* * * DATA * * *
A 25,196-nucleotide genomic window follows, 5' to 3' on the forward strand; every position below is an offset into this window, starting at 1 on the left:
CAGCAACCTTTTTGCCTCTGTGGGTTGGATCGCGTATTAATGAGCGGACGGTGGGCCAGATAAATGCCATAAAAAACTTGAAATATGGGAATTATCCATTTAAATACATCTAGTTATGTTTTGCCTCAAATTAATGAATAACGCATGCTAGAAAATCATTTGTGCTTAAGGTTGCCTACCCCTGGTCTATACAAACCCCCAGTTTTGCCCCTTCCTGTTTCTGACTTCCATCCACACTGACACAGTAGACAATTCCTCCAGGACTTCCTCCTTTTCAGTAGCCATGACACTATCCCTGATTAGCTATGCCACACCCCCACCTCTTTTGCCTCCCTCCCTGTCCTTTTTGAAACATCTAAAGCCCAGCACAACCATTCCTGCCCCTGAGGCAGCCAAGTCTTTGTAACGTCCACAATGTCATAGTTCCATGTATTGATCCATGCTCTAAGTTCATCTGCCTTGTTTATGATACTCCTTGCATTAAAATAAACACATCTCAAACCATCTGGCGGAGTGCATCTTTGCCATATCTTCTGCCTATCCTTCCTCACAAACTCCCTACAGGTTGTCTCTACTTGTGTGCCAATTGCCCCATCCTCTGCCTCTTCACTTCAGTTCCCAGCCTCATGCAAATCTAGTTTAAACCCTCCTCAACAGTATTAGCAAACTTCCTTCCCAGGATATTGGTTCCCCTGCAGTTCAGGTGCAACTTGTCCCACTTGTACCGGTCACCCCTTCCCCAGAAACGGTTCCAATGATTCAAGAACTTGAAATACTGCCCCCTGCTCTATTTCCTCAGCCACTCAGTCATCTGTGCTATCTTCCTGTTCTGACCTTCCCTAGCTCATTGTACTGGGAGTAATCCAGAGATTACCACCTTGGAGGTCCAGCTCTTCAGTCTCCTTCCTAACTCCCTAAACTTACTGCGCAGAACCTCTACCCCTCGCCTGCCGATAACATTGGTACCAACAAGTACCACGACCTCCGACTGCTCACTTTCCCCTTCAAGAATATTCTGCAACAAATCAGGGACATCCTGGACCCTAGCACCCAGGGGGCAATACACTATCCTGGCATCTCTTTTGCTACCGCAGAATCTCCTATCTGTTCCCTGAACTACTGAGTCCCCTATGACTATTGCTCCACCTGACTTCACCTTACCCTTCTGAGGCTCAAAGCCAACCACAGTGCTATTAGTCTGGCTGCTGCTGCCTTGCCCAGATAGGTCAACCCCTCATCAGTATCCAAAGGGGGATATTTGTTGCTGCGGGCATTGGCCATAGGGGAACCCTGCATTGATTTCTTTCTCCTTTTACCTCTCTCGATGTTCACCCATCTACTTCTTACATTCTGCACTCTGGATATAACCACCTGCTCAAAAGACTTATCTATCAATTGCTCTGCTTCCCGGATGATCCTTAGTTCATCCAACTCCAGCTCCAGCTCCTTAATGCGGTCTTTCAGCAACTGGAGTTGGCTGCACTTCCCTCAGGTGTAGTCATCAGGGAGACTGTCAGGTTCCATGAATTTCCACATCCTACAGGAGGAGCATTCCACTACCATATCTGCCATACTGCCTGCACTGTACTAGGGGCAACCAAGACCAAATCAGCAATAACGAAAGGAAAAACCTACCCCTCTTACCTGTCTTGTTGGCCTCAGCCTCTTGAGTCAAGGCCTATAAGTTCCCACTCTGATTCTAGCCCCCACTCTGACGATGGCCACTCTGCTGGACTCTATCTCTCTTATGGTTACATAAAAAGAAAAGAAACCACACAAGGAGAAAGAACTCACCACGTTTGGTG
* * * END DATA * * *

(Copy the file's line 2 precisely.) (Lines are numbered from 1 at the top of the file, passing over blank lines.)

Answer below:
CAGCAACCTTTTTGCCTCTGTGGGTTGGATCGCGTATTAATGAGCGGACGGTGGGCCAGATAAATGCCATAAAAAACTTGAAATATGGGAATTATCCATTTAAATACATCTAGTTATGTTTTGCCTCAAATTAATGAATAACGCATGCTAGAAAATCATTTGTGCTTAAGGTTGCCTACCCCTGGTCTATACAAACCCCCAGTTTTGCCCCTTCCTGTTTCTGACTTCCATCCACACTGACACAGTAGACAATTCCTCCAGGACTTCCTCCTTTTCAGTAGCCATGACACTATCCCTGATTAGCTATGCCACACCCCCACCTCTTTTGCCTCCCTCCCTGTCCTTTTTGAAACATCTAAAGCCCAGCACAACCATTCCTGCCCCTGAGGCAGCCAAGTCTTTGTAACGTCCACAATGTCATAGTTCCATGTATTGATCCATGCTCTAAGTTCATCTGCCTTGTTTATGATACTCCTTGCATTAAAATAAACACATCTCAAACCATCTGGCGGAGTGCATCTTTGCCATATCTTCTGCCTATCCTTCCTCACAAACTCCCTACAGGTTGTCTCTACTTGTGTGCCAATTGCCCCATCCTCTGCCTCTTCACTTCAGTTCCCAGCCTCATGCAAATCTAGTTTAAACCCTCCTCAACAGTATTAGCAAACTTCCTTCCCAGGATATTGGTTCCCCTGCAGTTCAGGTGCAACTTGTCCCACTTGTACCGGTCACCCCTTCCCCAGAAACGGTTCCAATGATTCAAGAACTTGAAATACTGCCCCCTGCTCTATTTCCTCAGCCACTCAGTCATCTGTGCTATCTTCCTGTTCTGACCTTCCCTAGCTCATTGTACTGGGAGTAATCCAGAGATTACCACCTTGGAGGTCCAGCTCTTCAGTCTCCTTCCTAACTCCCTAAACTTACTGCGCAGAACCTCTACCCCTCGCCTGCCGATAACATTGGTACCAACAAGTACCACGACCTCCGACTGCTCACTTTCCCCTTCAAGAATATTCTGCAACAAATCAGGGACATCCTGGACCCTAGCACCCAGGGGGCAATACACTATCCTGGCATCTCTTTTGCTACCGCAGAATCTCCTATCTGTTCCCTGAACTACTGAGTCCCCTATGACTATTGCTCCACCTGACTTCACCTTACCCTTCTGAGGCTCAAAGCCAACCACAGTGCTATTAGTCTGGCTGCTGCTGCCTTGCCCAGATAGGTCAACCCCTCATCAGTATCCAAAGGGGGATATTTGTTGCTGCGGGCATTGGCCATAGGGGAACCCTGCATTGATTTCTTTCTCCTTTTACCTCTCTCGATGTTCACCCATCTACTTCTTACATTCTGCACTCTGGATATAACCACCTGCTCAAAAGACTTATCTATCAATTGCTCTGCTTCCCGGATGATCCTTAGTTCATCCAACTCCAGCTCCAGCTCCTTAATGCGGTCTTTCAGCAACTGGAGTTGGCTGCACTTCCCTCAGGTGTAGTCATCAGGGAGACTGTCAGGTTCCATGAATTTCCACATCCTACAGGAGGAGCATTCCACTACCATATCTGCCATACTGCCTGCACTGTACTAGGGGCAACCAAGACCAAATCAGCAATAACGAAAGGAAAAACCTACCCCTCTTACCTGTCTTGTTGGCCTCAGCCTCTTGAGTCAAGGCCTATAAGTTCCCACTCTGATTCTAGCCCCCACTCTGACGATGGCCACTCTGCTGGACTCTATCTCTCTTATGGTTACATAAAAAGAAAAGAAACCACACAAGGAGAAAGAACTCACCACGTTTGGTG